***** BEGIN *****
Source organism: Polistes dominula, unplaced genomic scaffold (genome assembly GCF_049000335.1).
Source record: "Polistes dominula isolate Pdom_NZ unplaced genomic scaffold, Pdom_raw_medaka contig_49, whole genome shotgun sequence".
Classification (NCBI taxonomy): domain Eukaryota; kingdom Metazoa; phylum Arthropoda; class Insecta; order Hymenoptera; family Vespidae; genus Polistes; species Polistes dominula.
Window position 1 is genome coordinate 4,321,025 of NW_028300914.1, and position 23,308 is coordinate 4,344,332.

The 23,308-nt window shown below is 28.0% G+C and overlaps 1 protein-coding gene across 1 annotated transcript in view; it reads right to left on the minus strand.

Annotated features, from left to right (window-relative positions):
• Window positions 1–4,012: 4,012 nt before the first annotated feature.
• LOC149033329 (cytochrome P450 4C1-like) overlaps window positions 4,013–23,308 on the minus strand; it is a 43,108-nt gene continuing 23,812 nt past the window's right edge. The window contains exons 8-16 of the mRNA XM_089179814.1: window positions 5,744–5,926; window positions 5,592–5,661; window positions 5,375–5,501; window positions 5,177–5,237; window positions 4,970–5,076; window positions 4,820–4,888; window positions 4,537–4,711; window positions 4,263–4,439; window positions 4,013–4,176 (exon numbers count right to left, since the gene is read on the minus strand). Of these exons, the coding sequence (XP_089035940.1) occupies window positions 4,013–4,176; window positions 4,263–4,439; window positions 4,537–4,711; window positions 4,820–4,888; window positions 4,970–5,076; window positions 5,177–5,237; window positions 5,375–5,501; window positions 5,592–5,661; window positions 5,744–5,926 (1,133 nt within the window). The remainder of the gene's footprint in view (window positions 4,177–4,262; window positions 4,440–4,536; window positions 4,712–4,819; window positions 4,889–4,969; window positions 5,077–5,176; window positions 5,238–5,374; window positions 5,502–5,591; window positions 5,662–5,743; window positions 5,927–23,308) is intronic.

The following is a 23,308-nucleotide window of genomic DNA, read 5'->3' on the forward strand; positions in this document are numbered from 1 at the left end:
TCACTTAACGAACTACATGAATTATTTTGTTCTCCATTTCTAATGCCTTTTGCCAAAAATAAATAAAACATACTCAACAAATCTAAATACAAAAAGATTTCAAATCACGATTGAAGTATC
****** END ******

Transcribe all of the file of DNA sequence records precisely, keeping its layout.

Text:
Source organism: Polistes dominula, unplaced genomic scaffold (genome assembly GCF_049000335.1).
Source record: "Polistes dominula isolate Pdom_NZ unplaced genomic scaffold, Pdom_raw_medaka contig_49, whole genome shotgun sequence".
Classification (NCBI taxonomy): domain Eukaryota; kingdom Metazoa; phylum Arthropoda; class Insecta; order Hymenoptera; family Vespidae; genus Polistes; species Polistes dominula.
Window position 1 is genome coordinate 4,321,025 of NW_028300914.1, and position 23,308 is coordinate 4,344,332.

The 23,308-nt window shown below is 28.0% G+C and overlaps 1 protein-coding gene across 1 annotated transcript in view; it reads right to left on the minus strand.

Annotated features, from left to right (window-relative positions):
• Window positions 1–4,012: 4,012 nt before the first annotated feature.
• LOC149033329 (cytochrome P450 4C1-like) overlaps window positions 4,013–23,308 on the minus strand; it is a 43,108-nt gene continuing 23,812 nt past the window's right edge. The window contains exons 8-16 of the mRNA XM_089179814.1: window positions 5,744–5,926; window positions 5,592–5,661; window positions 5,375–5,501; window positions 5,177–5,237; window positions 4,970–5,076; window positions 4,820–4,888; window positions 4,537–4,711; window positions 4,263–4,439; window positions 4,013–4,176 (exon numbers count right to left, since the gene is read on the minus strand). Of these exons, the coding sequence (XP_089035940.1) occupies window positions 4,013–4,176; window positions 4,263–4,439; window positions 4,537–4,711; window positions 4,820–4,888; window positions 4,970–5,076; window positions 5,177–5,237; window positions 5,375–5,501; window positions 5,592–5,661; window positions 5,744–5,926 (1,133 nt within the window). The remainder of the gene's footprint in view (window positions 4,177–4,262; window positions 4,440–4,536; window positions 4,712–4,819; window positions 4,889–4,969; window positions 5,077–5,176; window positions 5,238–5,374; window positions 5,502–5,591; window positions 5,662–5,743; window positions 5,927–23,308) is intronic.

The following is a 23,308-nucleotide window of genomic DNA, read 5'->3' on the forward strand; positions in this document are numbered from 1 at the left end:
TCACTTAACGAACTACATGAATTATTTTGTTCTCCATTTCTAATGCCTTTTGCCAAAAATAAATAAAACATACTCAACAAATCTAAATACAAAAAGATTTCAAATCACGATTGAAGTATC